Two main mechanisms of acquired resistance have been identified. The first is a secondary EGFR mutation, T790M, that renders gefitinib and erlotinib ineffective inhibitors of EGFR kinase activity (Fig. 1B; refs. 32, 33). EGFR T790M has been detected both from tumors of EGFR mutant NSCLC patients who have developed clinical resistance to gefitinib or erlotinib and from in vitro gefitinib-resistant EGFR mutant cell lines (32–37). To date, the EGFR T790M mutation is found in ∼50% of tumors (24 of 48) from patients that have developed acquired resistance to gefitinib or erlotinib (34–36). In one patient, another secondary EGFR mutation, D761Y, has also been reported (35).
The EGFR T790M mutation occurs in an analogous position to known resistance mutations to imatinib in other kinases (T315I in ABL, T674I in PDGFRA, and T670I in KIT; refs. 38–40). The conserved threonine residue among these different kinases, located near the kinase active site, is often referred to as the gatekeeper mutation. The exact mechanism through which T790M causes gefitinib/erlotinib resistance is not completely understood. In ABL, the T315I mutation causes a steric hindrance and causes imatinib binding (38, 41). Whether this same mechanism also occurs in EGFR T790M remains to be determined.
Cancers that become resistant to kinase inhibitors through a secondary mutation are still likely to be dependent on the activated kinase for their growth and survival. Thus, alternative strategies of inhibiting EGFR T790M may be therapeutically efficacious. This has prompted the preclinical and clinical development of second-generation kinase inhibitors (41). For EGFR, second-generation irreversible EGFR inhibitors have shown activity in gefitinib-resistant preclinical models of NSCLC containing EGFR T790M (42, 43). Irreversible inhibitors, including HKI-272 and PF00299804, are able to inhibit EGFR phosphorylation and lead to growth inhibition of NSCLC or Ba/F3 cell lines containing EGFR T790M (42, 43). These agents are also ATP mimetics similar to gefitinib and erlotinib but, unlike gefitinib or erlotinib, they covalently bind Cys-797 of EGFR. How the irreversible nature of these agents allows them to inhibit EGFR phosphorylation is unclear. It is possible that by covalently binding to EGFR, the local concentration of these agents increases substantially (compared with gefitinib or erlotinib, which is a reversible inhibitor), thus providing a means of inhibiting EGFR phosphorylation despite the presence of a T790M mutation.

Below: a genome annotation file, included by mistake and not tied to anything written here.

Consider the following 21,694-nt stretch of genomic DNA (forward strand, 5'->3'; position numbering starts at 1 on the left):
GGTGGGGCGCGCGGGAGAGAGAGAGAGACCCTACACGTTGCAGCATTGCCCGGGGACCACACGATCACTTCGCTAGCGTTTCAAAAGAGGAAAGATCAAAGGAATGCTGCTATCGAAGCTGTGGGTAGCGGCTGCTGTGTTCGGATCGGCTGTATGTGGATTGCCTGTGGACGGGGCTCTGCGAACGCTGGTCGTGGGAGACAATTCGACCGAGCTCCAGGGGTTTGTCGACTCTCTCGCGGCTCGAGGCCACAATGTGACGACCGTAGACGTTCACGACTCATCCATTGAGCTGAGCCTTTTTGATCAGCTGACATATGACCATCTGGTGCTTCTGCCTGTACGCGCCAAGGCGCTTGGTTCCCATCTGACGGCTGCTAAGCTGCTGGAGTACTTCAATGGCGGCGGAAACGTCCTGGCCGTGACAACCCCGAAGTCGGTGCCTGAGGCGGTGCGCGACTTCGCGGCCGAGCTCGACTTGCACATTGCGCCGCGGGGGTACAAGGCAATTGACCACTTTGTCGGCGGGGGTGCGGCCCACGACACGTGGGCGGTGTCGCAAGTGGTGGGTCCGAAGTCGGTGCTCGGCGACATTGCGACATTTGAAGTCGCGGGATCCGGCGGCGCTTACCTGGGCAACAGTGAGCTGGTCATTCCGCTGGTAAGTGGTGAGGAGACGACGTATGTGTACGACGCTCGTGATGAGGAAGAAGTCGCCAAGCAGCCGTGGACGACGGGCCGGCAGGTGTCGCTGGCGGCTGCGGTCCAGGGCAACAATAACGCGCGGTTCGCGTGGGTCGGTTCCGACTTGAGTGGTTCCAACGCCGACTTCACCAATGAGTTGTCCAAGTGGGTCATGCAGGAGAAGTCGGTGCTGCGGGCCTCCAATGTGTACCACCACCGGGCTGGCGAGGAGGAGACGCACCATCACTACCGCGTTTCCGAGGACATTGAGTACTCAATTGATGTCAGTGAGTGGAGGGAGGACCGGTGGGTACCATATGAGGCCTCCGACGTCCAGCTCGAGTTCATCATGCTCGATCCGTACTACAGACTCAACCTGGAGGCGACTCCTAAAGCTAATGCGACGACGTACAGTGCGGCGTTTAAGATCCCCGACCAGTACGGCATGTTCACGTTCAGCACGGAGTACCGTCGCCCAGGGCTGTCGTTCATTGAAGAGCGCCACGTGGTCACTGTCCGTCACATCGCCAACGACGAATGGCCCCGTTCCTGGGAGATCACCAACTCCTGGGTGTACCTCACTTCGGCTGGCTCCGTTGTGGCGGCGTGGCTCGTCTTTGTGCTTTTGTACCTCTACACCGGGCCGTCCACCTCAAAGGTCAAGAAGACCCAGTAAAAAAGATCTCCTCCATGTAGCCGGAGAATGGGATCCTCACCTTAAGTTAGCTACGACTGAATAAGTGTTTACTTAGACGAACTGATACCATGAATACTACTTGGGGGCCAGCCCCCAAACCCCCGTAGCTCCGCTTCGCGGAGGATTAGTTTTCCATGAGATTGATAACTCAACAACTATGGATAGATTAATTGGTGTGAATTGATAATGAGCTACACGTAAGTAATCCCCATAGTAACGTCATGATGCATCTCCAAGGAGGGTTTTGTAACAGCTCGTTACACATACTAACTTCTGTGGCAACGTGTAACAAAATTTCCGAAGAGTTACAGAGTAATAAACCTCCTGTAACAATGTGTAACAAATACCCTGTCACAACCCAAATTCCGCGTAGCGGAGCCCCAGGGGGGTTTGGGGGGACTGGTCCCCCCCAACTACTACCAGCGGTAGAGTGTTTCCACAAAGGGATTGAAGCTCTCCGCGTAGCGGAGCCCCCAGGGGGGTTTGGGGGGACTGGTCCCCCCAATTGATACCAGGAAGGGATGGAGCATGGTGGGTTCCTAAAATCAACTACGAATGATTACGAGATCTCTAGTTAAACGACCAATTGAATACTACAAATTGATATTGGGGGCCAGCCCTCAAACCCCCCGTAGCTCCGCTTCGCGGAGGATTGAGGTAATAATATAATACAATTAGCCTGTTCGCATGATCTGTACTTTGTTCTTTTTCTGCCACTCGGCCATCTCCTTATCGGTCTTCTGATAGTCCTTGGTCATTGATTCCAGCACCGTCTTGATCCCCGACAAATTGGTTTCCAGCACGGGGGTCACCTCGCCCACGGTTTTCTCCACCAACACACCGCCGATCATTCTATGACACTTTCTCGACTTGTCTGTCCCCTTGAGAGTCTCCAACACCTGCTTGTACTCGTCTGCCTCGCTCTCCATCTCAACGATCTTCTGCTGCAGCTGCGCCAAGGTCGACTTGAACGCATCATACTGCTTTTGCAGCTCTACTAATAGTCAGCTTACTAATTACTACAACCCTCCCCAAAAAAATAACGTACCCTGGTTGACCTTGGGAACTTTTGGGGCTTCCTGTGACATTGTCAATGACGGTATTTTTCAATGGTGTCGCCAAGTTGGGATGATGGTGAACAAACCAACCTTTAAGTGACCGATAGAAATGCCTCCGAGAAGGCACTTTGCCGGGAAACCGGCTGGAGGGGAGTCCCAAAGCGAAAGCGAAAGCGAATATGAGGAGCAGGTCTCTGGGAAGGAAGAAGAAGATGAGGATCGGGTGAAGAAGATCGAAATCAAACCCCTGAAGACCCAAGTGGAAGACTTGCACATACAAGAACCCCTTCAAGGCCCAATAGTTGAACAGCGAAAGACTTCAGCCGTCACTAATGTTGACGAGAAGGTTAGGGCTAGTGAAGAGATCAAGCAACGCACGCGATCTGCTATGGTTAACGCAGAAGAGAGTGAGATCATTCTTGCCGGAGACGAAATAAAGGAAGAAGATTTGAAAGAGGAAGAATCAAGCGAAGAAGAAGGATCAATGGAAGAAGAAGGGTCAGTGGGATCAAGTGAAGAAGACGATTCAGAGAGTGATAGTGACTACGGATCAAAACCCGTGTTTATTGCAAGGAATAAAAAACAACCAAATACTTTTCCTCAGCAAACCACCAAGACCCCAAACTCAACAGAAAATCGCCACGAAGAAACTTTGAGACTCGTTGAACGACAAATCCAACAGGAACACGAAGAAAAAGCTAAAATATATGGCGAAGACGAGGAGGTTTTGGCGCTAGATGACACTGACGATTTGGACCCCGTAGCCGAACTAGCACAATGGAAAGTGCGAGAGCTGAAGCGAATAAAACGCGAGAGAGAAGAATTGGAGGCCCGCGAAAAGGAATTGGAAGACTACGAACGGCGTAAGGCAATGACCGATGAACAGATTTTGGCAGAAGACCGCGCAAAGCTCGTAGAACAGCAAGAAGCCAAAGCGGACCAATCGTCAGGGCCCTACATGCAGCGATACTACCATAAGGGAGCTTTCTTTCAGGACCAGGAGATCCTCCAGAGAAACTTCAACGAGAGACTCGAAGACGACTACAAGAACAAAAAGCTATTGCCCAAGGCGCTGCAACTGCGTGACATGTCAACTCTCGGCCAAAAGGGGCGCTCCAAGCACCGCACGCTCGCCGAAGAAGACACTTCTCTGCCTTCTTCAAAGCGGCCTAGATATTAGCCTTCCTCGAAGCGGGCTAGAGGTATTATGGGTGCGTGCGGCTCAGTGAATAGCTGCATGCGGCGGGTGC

Alternative Mechanisms for Activating Downstream Signaling